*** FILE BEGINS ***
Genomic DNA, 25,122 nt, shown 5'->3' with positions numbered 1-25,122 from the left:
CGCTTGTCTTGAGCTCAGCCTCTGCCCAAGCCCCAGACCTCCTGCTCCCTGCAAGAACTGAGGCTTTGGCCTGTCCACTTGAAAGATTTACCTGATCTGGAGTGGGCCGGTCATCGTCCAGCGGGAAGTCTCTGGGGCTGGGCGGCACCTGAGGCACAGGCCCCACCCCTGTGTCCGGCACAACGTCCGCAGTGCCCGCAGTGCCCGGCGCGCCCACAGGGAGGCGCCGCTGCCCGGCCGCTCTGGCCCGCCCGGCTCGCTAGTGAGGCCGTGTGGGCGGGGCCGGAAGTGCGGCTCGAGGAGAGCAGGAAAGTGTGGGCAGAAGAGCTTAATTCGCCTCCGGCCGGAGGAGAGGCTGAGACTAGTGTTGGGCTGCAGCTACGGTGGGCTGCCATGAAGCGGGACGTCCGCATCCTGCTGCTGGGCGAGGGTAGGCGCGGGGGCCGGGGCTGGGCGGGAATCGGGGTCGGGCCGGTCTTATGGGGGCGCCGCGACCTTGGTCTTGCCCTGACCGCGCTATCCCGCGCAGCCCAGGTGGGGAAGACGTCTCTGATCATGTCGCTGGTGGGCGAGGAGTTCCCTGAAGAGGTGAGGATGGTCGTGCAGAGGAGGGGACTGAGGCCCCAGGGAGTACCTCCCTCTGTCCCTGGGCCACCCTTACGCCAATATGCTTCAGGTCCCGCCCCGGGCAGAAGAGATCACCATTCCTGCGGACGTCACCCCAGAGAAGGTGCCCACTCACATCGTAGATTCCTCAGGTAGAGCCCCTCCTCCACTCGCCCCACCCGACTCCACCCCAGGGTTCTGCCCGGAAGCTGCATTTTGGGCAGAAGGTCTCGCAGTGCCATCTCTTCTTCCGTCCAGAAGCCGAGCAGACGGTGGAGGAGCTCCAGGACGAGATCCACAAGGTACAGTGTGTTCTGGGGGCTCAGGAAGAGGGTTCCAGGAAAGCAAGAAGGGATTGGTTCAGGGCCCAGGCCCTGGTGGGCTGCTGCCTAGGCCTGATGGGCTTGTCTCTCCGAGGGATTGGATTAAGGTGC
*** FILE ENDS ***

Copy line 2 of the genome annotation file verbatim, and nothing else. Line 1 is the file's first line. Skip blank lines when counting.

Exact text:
CGCTTGTCTTGAGCTCAGCCTCTGCCCAAGCCCCAGACCTCCTGCTCCCTGCAAGAACTGAGGCTTTGGCCTGTCCACTTGAAAGATTTACCTGATCTGGAGTGGGCCGGTCATCGTCCAGCGGGAAGTCTCTGGGGCTGGGCGGCACCTGAGGCACAGGCCCCACCCCTGTGTCCGGCACAACGTCCGCAGTGCCCGCAGTGCCCGGCGCGCCCACAGGGAGGCGCCGCTGCCCGGCCGCTCTGGCCCGCCCGGCTCGCTAGTGAGGCCGTGTGGGCGGGGCCGGAAGTGCGGCTCGAGGAGAGCAGGAAAGTGTGGGCAGAAGAGCTTAATTCGCCTCCGGCCGGAGGAGAGGCTGAGACTAGTGTTGGGCTGCAGCTACGGTGGGCTGCCATGAAGCGGGACGTCCGCATCCTGCTGCTGGGCGAGGGTAGGCGCGGGGGCCGGGGCTGGGCGGGAATCGGGGTCGGGCCGGTCTTATGGGGGCGCCGCGACCTTGGTCTTGCCCTGACCGCGCTATCCCGCGCAGCCCAGGTGGGGAAGACGTCTCTGATCATGTCGCTGGTGGGCGAGGAGTTCCCTGAAGAGGTGAGGATGGTCGTGCAGAGGAGGGGACTGAGGCCCCAGGGAGTACCTCCCTCTGTCCCTGGGCCACCCTTACGCCAATATGCTTCAGGTCCCGCCCCGGGCAGAAGAGATCACCATTCCTGCGGACGTCACCCCAGAGAAGGTGCCCACTCACATCGTAGATTCCTCAGGTAGAGCCCCTCCTCCACTCGCCCCACCCGACTCCACCCCAGGGTTCTGCCCGGAAGCTGCATTTTGGGCAGAAGGTCTCGCAGTGCCATCTCTTCTTCCGTCCAGAAGCCGAGCAGACGGTGGAGGAGCTCCAGGACGAGATCCACAAGGTACAGTGTGTTCTGGGGGCTCAGGAAGAGGGTTCCAGGAAAGCAAGAAGGGATTGGTTCAGGGCCCAGGCCCTGGTGGGCTGCTGCCTAGGCCTGATGGGCTTGTCTCTCCGAGGGATTGGATTAAGGTGC